The patterns of our personality type are deeply ingrained and though we may mellow and be less fixated as we grow and mature through many life experiences, the affects of these ingrained patterns affect us throughout our lives. Thus, we are said to have one personality type throughout our lifetime though we may experience the patterns of all nine Enneagram personality types.
Do you ever change Enneagram types?
No. The patterns that make up our personality type are so deeply ingrained that they continue to dominate our experiences throughout our lives. We do, however, experience and manifest the patterns of other personality types.
Fundamental to the teaching of the Enneagram is the theory of movement along the lines and around the circle. We experience this movement as manifesting and experiencing the characteristics of other Enneagram personality types. So, in effect, it may seem from time to time that we have become another personality type.
Where can I find out more about the Enneagram?
Many books and articles have been published about the Enneagram which are available at your local library or bookstore. There also are a number of audio and video tapes available. For a list of what has been published, please see Enneagram Resources.
Additionally, there are many professionally trained Enneagram teachers who are available for counseling and/or classes, workshops and seminars. The more serious student of the Enneagram also may want to look into professional training and certification programs. Some of these resources can be found at Enneagram Links.
Can you recommend a good book about the Enneagram?
There are many good books published on the Enneagram written by authors representing several of the Enneagram personality types. Some books are light, easy reading, and deal primarily with the descriptions of the nine Enneagram personality types. Other books focus on the Enneagram and its teaching without the more recent personality overlays. Then there are books with more of a spiritual orientation which typically reflect the spiritual and/or religious orientation of the writer. You also will find books written from the orientation of psychologists and psychotherapists. So, there really is quite a variety and you can trust your own guidance in finding a good Enneagram book which speaks to your own curiosity and interest. A listing of these various books can be found here.
Ok, I know my type. How does that help me?
That depends on your level of curiosity, interest and commitment to learning more about the Enneagram and about yourself. You may be satisfied with improving your relationships. Knowing the characteristics of each of the types may help you do that. Or, perhaps you want to go deeper into understanding yourself. Becoming acquainted with your own motivations and internal patterns can help you with that. Regardless of your level of interest, here are a few suggestions which you might find useful.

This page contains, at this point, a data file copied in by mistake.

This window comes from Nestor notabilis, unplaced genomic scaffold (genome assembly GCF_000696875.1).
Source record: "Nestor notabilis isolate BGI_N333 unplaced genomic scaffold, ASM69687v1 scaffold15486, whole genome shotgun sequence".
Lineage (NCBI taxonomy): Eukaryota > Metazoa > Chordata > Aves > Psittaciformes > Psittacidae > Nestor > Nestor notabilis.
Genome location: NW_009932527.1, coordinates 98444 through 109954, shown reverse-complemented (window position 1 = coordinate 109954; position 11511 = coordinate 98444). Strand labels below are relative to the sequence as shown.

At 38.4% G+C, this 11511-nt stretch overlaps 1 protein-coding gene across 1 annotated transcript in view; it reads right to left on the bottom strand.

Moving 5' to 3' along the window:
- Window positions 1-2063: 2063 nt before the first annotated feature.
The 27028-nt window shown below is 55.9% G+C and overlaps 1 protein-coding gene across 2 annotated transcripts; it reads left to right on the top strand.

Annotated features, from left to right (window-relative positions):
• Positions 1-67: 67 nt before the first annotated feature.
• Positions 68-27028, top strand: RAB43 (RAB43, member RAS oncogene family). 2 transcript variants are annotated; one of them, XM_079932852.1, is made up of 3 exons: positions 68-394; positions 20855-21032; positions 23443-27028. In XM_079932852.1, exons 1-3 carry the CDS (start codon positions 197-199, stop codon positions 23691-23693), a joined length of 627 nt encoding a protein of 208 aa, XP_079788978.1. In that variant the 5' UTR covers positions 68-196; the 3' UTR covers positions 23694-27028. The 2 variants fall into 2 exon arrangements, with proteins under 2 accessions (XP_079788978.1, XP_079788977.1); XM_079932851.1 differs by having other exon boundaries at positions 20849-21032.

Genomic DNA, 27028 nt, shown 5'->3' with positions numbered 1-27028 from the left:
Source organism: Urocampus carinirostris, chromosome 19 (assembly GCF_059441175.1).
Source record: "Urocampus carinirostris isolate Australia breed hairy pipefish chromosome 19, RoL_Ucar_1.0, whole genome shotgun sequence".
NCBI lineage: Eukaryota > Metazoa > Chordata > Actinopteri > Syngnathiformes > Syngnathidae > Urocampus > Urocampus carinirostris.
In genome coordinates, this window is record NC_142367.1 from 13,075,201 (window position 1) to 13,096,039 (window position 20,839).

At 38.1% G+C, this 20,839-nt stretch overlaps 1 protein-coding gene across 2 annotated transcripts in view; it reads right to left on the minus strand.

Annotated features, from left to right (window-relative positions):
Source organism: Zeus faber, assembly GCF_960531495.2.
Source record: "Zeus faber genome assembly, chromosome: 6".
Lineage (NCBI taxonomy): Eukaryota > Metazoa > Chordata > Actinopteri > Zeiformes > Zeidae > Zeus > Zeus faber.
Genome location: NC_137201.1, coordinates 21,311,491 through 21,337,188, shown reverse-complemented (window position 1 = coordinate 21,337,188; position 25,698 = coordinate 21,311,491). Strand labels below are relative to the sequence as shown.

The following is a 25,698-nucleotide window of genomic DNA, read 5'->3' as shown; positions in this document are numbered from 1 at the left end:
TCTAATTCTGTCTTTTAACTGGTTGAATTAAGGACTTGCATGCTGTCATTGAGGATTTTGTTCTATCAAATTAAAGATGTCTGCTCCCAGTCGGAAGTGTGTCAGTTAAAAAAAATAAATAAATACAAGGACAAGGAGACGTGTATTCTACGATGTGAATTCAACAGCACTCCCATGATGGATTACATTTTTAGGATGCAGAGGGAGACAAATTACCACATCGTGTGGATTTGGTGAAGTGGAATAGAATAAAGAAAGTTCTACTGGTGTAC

- Become acquainted with the thoughts, feelings, and emotions, preoccupations and conversational styles associated with your personality type.
- Read the material, which pertains to your point in one or more of the excellent books recently, published on the Enneagram.
- Attend workshops, Enneagram panels and meetings of point groups to become more familiar with your own point as it is experienced by others of the same point.
- Develop your inner observer.
- Learn to distinguish between what’s really going on in an interaction as opposed to what old belief systems and thought patterns suggest is going on.
- Learn to ignore the inner critic or “voice of judgment”.
- Learn to observe your thoughts, feelings, emotions, imaginations and fantasies without judging or repressing them. Develop the habit of allowing and observing.
- Learn to make the distinction between you and your thoughts, feelings and emotions.
- Learn to choose alternatives to your usual and habitual thoughts, feelings and emotions.
- Develop an attention practice, such as meditation.
What are “subtypes”?
The teaching describes three subtypes for each of the nine Enneagram personality types. These subtypes are the self-preservation, sexual and social. All nine Enneagram personality types have these three subtypes.
The “self-preservation” has to do with meeting the needs of survival issues. The “sexual” subtype has to do with the reactions we experience in one-to-one relationships. The “social” subtype has to do with our relationship to groups.
We each have access to characteristics of each of the three subtypes of our overall personality type, but usually one of the subtypes will be dominant and significantly influence how we manifest the characteristics of our overall core type.
Do the personality types have a corresponding compatible personality type?
Yes and No. “Yes” in the sense that some types share common characteristics, as for example a One with a Two wing and a Two with a One wing. Another example is a Seven and One can “meet” at either Seven or One.
“No” in the sense that any two types can be compatible as long as they are relatively healthy individuals.
As a practical matter, and perhaps more often then not, types that are adjacent to one another on the circle, as in the example above with Points One and Two, will relate well together because of the compatibility inherent in the characteristics of type which they share.
Presently, there is no research data available to indicate tendencies toward compatibility between any of the various types.
If you have a question about the Enneagram that you would like to suggest for this page, please send e-mail to: firstname.lastname@example.org